Miami Beach Urban Development

Utilizing NASA Earth Observations to Assess Sea Level Rise and Develop Optimal Green Infrastructure Plans to Restore Mangrove Habitat and Enhance Coastal Resiliency

Utilizing NASA Earth Observations to Assess Sea Level Rise and Develop Optimal Green Infrastructure Plans to Restore Mangrove Habitat and Enhance Coastal Resiliency

In response to projected sea level rise and extreme weather events, Miami Beach and other urban areas surrounding Biscayne Bay are developing adaptive strategies to mitigate the effects of changing environmental conditions. Because the local economy, especially the tourism industry, is intricately tied to coastal resources, city officials are involved with on-going efforts to reduce storm damage and monitor shoreline conditions. Some important considerations for these adaptive strategies include water drainage capacity, green infrastructure, and maintenance of natural wetland ecosystems, particularly mangrove forests. This NASA DEVELOP project employed Earth observations to assess historical trends in urban vegetation density, post Hurricane Irma coastal damage, and the current extent and health of mangrove ecosystems in protected areas. The goal of this project was to enhance the wetland monitoring and shoreline management programs led by local organizations, such as the City of Miami Beach Public Works Department. The results of this project will be incorporated into a mangrove habitat suitability analysis that will aid the ecological management and land use planning efforts led by the City of Miami Beach Public Works Department to improve coastal resiliency.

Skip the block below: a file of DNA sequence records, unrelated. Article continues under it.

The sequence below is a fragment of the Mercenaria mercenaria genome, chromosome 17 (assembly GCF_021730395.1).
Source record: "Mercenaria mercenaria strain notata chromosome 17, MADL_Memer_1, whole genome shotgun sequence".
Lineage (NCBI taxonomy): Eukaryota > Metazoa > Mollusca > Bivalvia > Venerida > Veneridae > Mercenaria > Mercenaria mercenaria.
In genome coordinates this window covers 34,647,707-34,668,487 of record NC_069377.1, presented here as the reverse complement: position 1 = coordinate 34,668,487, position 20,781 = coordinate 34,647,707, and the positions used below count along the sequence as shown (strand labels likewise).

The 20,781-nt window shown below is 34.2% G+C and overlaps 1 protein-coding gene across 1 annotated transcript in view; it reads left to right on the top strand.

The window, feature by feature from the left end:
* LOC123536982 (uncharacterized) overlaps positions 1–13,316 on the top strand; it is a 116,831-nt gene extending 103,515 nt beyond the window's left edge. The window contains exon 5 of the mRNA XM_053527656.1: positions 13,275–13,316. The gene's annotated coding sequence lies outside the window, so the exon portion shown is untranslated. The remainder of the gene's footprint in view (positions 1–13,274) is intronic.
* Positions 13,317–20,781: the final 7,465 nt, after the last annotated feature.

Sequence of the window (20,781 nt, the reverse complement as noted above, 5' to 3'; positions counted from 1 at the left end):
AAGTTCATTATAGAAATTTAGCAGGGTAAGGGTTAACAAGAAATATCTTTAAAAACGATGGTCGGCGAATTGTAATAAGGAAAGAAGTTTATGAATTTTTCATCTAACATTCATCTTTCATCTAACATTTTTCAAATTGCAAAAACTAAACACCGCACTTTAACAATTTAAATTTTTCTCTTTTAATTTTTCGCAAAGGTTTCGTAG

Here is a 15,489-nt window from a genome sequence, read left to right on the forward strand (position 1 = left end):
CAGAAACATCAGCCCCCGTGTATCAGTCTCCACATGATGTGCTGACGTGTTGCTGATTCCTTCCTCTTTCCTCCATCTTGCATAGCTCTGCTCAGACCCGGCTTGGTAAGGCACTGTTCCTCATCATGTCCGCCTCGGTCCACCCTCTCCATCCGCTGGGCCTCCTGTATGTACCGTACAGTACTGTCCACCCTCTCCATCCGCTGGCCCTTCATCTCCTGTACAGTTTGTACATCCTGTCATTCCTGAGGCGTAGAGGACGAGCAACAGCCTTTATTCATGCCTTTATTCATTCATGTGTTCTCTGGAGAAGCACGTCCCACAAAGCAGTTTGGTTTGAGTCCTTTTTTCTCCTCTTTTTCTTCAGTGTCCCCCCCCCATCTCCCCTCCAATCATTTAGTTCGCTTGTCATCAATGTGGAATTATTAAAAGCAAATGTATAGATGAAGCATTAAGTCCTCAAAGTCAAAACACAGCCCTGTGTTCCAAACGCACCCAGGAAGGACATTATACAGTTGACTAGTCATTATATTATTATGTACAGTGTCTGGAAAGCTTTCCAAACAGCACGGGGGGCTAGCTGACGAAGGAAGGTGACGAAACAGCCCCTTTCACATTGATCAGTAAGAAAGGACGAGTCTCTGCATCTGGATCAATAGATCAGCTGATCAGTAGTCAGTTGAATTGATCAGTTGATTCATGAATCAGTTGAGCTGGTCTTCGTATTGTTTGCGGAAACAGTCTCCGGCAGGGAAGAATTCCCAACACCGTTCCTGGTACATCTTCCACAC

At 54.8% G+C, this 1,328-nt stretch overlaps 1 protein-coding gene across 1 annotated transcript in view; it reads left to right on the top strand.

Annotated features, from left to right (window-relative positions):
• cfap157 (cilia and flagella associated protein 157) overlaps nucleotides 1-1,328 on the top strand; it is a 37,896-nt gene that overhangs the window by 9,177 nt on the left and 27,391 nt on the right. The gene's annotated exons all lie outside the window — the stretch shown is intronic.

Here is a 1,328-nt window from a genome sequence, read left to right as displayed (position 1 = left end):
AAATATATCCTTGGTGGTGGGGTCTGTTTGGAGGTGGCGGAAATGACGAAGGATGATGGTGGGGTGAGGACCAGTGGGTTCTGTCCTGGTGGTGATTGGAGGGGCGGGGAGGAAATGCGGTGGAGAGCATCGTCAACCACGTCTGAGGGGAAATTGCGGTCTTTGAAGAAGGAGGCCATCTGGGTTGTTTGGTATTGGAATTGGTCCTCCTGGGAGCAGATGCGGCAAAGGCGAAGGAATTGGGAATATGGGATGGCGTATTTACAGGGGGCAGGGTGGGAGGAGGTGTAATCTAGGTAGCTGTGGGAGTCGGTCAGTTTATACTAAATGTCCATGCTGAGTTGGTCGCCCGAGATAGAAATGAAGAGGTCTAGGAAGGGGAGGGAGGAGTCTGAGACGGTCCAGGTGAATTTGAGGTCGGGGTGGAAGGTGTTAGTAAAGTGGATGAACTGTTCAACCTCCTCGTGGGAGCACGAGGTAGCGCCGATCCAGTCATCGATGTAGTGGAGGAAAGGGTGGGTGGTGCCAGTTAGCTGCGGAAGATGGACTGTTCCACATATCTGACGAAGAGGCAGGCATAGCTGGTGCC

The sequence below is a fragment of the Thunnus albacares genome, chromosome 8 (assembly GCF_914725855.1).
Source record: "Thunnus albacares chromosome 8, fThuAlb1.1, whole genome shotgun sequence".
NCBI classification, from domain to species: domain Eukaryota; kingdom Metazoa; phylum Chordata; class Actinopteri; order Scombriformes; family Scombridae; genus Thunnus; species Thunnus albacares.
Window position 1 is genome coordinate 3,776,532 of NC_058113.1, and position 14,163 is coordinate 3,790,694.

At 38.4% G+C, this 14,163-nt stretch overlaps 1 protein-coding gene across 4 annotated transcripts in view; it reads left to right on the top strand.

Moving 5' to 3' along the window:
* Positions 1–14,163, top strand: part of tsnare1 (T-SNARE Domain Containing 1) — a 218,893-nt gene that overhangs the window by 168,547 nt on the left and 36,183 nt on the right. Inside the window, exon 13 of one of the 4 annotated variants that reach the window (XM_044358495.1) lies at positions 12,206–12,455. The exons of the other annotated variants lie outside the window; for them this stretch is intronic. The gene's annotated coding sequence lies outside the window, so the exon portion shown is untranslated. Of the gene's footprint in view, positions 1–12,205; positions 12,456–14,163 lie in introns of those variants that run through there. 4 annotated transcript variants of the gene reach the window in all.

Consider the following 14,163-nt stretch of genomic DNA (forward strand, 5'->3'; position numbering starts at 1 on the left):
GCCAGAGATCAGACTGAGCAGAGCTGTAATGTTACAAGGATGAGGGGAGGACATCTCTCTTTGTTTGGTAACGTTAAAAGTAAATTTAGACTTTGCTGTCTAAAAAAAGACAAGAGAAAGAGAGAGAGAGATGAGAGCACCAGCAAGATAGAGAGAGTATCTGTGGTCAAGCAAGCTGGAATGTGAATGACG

Project Video:
Greening the 305
Location
Georgia – Athens
Term
Fall 2017
Partner(s)
City of Miami Beach, Public Works Department
NASA Earth Observations
Landsat 5, TM
Landsat 8, OLI
Planetscope
Terra, MODIS
Team
Maria Luisa Escobar Pardo (Project Lead)
Christopher Cameron
Abhishek Kumar
Sonia Linton
David Rickless
Navid Hashemi Tonekaboni
Sam Weber
Advisor(s)
Dr. Rosanna Rivero (University of Georgia, College of Environment and Design)
Dr. Marguerite Madden (University of Georgia, Department of Geography)

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